What Happens After Health-Care Reform?

Passing the health-care-reform bill may have been a historic achievement, but it was also an enormous distraction for both congressional Democrats and President Obama. For months, other initiatives languished while health care sucked up all the available oxygen. Now it's time for Democratic leaders to turn their attention to other policies.

White House chief of staff Rahm Emanuel is fond of declaring that success begets success. Wins provide momentum, buoying the victors and whetting their appetite for achievements. But this particular win came at a hefty price. Republicans, rightly or wrongly, felt shut out of the process, railroaded by the majority. The experience has solidified their opposition to the Obama agenda in all its forms and dimmed already flagging hopes for bipartisanship. "There will be no cooperation for the rest of the year," Sen. John McCain declared on Arizona radio Monday. "They have poisoned the well in what they've done and how they've done it." Whatever Democrats pivot to, they're not going to get much love from across the aisle. That may not be a hindrance in the House, but Democrats are now one vote shy of a supermajority in the Senate, which means that Republicans can block just about anything they try to do. And odds are, Republicans will do just that.

Democrats also face problems within their own ranks. Several issues on the agenda, especially immigration reform and climate change, have proved divisive and controversial in the past. With midterm elections looming, many House Democrats in shaky seats—and a few moderate senators, like Blanche Lincoln of Arkansas, who are polling poorly at home—will be skittish about taking another risky vote. They've already gone out on a limb for Obama and will be hesitant to do so again. Nancy Pelosi will have a much harder time calling in favors for difficult votes among House Democrats before November.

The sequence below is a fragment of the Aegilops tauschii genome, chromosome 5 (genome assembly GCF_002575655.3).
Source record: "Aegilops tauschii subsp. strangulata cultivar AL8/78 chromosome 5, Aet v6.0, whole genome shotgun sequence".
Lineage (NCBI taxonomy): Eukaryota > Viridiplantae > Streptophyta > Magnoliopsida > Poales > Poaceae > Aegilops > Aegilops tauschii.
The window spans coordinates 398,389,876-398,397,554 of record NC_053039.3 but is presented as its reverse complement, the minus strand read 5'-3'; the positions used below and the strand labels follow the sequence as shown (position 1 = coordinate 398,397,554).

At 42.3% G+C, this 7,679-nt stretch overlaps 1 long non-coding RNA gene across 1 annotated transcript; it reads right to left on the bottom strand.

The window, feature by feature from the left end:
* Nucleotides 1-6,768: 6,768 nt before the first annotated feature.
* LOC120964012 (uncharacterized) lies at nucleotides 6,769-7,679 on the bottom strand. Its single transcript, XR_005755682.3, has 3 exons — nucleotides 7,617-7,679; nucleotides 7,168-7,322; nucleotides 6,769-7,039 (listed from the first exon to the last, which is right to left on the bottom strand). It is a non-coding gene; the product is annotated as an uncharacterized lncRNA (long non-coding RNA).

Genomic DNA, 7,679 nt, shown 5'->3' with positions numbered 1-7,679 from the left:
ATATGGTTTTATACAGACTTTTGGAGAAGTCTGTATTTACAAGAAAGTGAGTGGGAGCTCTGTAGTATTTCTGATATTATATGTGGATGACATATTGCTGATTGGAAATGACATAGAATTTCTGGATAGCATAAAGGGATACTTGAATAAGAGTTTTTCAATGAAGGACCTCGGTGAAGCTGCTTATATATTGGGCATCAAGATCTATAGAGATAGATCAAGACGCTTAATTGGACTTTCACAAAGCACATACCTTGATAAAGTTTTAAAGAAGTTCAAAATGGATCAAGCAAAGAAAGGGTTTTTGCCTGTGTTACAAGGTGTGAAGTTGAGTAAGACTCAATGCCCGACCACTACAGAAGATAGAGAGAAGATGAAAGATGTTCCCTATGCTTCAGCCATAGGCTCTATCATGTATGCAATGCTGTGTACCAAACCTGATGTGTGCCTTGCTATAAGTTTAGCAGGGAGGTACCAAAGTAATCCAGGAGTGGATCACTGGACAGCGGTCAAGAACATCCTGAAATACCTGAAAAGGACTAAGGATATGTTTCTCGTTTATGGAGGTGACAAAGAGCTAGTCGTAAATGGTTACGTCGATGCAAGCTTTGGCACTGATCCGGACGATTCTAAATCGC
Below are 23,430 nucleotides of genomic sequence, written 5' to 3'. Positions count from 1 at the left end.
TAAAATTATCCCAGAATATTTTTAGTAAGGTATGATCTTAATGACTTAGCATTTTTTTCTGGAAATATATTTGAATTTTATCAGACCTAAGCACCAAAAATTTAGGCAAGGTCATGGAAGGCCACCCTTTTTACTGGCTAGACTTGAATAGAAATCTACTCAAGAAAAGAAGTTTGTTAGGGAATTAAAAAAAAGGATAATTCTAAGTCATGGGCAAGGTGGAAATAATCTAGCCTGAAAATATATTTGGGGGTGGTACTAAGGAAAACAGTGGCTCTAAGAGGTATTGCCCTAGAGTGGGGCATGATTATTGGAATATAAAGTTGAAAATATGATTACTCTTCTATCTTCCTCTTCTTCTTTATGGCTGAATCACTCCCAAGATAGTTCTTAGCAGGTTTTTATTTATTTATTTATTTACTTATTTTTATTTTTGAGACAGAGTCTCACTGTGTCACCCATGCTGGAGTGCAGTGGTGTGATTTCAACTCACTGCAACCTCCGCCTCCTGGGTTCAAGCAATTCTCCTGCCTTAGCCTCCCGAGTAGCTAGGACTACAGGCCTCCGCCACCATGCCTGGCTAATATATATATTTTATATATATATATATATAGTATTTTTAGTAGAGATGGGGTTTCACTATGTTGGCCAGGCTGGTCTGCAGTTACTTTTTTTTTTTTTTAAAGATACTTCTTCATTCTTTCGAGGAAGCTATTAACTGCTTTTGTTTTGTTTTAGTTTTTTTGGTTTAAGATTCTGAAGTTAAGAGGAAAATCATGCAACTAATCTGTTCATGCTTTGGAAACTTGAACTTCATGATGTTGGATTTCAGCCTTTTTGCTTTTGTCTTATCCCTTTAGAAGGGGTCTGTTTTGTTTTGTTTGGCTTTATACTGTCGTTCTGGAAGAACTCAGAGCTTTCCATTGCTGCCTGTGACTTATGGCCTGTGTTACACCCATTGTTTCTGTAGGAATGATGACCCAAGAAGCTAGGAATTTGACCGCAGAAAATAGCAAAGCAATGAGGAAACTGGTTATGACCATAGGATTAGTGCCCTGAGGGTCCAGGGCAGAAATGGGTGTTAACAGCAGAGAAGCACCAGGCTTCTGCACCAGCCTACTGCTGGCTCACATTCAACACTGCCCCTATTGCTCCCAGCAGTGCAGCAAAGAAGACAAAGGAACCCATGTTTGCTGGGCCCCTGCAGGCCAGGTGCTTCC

Adding to Pelosi's worries are increasing tensions between the House and the Senate. Recall that House members have already passed cap-and-trade legislation, only to watch it stall and then be pared back in the Senate. Similarly, they acted first on the stimulus, the jobs bill, and health-care reform, and then stood on the sidelines while the upper house diminished their efforts. That's bred distrust in the House: why should it take all the tough votes if the Senate won't keep its end of the bargain?

Moving on from health-care reform will be difficult but not impossible. Some representatives are eager to burnish a few legislative trophies in November, and will try to drag a few timid colleagues with them. And let's not forget that the cat-herder in chief, President Obama, no doubt wants his second year in office to be more productive than his first. The big question is, which issues will he throw his weight behind and which ones will he throw under the bus? We asked our NEWSWEEK experts for their views on what's next in a few important policy areas.

Oops! They Did It Again
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By Daniel Gross

The Wages of Partisanship
Republicans, feeling steamrolled on health care, may not play ball on climate change.
By Daniel Stone

Long Wait
Gay-rights advocates want repeal of 'don't ask, don't tell' sooner rather than later. Will they get it?
By Eve Conant

The Right Not to Remain Silent
By Sarah Kliff
Some women's rights advocates want payback for going along with anti-abortion-rights provisions needed to secure health-care reform. But women have already come out ahead.

Sí, Se Puede
By Arian Campo-Flores
Congress was busy debating health care while immigrant advocates marched for reform outside the Capitol. Will legislators start to listen?

School of Hard Politics
Even if student loan reform passes in reconciliation, Obama has a long way to go on his education agenda.
By Pat Wingert

Big Problem
Health-care reform will help mitigate America's obesity problem, but there are more contentious issues that will need to be resolved to fully address it.
By Claudia Kalb